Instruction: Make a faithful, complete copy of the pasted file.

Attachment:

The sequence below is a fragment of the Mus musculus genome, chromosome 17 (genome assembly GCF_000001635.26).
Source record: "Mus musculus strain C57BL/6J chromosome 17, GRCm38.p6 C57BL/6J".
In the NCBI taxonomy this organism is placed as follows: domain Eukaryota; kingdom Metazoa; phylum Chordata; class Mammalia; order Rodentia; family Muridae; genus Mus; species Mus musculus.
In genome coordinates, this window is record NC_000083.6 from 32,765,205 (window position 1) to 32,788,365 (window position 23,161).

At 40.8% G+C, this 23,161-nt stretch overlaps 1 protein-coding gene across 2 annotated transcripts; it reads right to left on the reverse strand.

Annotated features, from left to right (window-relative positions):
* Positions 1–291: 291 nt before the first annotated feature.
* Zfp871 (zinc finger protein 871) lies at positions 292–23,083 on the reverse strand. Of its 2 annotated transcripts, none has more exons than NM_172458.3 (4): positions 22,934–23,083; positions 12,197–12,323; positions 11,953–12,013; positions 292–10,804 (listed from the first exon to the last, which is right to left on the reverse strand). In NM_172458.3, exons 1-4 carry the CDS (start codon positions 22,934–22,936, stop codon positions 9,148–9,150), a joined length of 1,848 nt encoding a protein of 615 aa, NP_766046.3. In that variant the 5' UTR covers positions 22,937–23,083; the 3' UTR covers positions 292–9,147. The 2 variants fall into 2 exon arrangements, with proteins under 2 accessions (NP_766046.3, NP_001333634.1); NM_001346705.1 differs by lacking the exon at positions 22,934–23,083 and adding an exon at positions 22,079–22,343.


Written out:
The sequence below is a fragment of the Mus musculus genome, chromosome 17 (genome assembly GCF_000001635.26).
Source record: "Mus musculus strain C57BL/6J chromosome 17, GRCm38.p6 C57BL/6J".
In the NCBI taxonomy this organism is placed as follows: domain Eukaryota; kingdom Metazoa; phylum Chordata; class Mammalia; order Rodentia; family Muridae; genus Mus; species Mus musculus.
In genome coordinates, this window is record NC_000083.6 from 32,765,205 (window position 1) to 32,788,365 (window position 23,161).

At 40.8% G+C, this 23,161-nt stretch overlaps 1 protein-coding gene across 2 annotated transcripts; it reads right to left on the reverse strand.

Annotated features, from left to right (window-relative positions):
* Positions 1–291: 291 nt before the first annotated feature.
* Zfp871 (zinc finger protein 871) lies at positions 292–23,083 on the reverse strand. Of its 2 annotated transcripts, none has more exons than NM_172458.3 (4): positions 22,934–23,083; positions 12,197–12,323; positions 11,953–12,013; positions 292–10,804 (listed from the first exon to the last, which is right to left on the reverse strand). In NM_172458.3, exons 1-4 carry the CDS (start codon positions 22,934–22,936, stop codon positions 9,148–9,150), a joined length of 1,848 nt encoding a protein of 615 aa, NP_766046.3. In that variant the 5' UTR covers positions 22,937–23,083; the 3' UTR covers positions 292–9,147. The 2 variants fall into 2 exon arrangements, with proteins under 2 accessions (NP_766046.3, NP_001333634.1); NM_001346705.1 differs by lacking the exon at positions 22,934–23,083 and adding an exon at positions 22,079–22,343.